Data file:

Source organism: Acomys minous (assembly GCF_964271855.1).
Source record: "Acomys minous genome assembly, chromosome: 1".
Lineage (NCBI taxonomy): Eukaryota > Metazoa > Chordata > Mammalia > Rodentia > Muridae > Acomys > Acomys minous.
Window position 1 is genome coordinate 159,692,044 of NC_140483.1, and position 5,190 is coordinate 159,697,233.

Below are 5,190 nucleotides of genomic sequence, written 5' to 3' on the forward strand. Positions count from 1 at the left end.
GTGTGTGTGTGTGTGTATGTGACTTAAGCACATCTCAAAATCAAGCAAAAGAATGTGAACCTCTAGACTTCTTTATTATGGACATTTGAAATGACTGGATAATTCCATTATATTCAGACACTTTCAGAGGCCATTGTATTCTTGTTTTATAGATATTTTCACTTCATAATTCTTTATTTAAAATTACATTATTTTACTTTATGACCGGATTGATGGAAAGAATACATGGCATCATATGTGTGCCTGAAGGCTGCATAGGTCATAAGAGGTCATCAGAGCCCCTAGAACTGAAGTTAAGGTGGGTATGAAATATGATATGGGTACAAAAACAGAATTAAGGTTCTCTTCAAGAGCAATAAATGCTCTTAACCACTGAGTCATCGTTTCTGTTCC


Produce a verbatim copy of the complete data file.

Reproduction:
Source organism: Acomys minous (assembly GCF_964271855.1).
Source record: "Acomys minous genome assembly, chromosome: 1".
Lineage (NCBI taxonomy): Eukaryota > Metazoa > Chordata > Mammalia > Rodentia > Muridae > Acomys > Acomys minous.
Window position 1 is genome coordinate 159,692,044 of NC_140483.1, and position 5,190 is coordinate 159,697,233.

Below are 5,190 nucleotides of genomic sequence, written 5' to 3' on the forward strand. Positions count from 1 at the left end.
GTGTGTGTGTGTGTGTATGTGACTTAAGCACATCTCAAAATCAAGCAAAAGAATGTGAACCTCTAGACTTCTTTATTATGGACATTTGAAATGACTGGATAATTCCATTATATTCAGACACTTTCAGAGGCCATTGTATTCTTGTTTTATAGATATTTTCACTTCATAATTCTTTATTTAAAATTACATTATTTTACTTTATGACCGGATTGATGGAAAGAATACATGGCATCATATGTGTGCCTGAAGGCTGCATAGGTCATAAGAGGTCATCAGAGCCCCTAGAACTGAAGTTAAGGTGGGTATGAAATATGATATGGGTACAAAAACAGAATTAAGGTTCTCTTCAAGAGCAATAAATGCTCTTAACCACTGAGTCATCGTTTCTGTTCC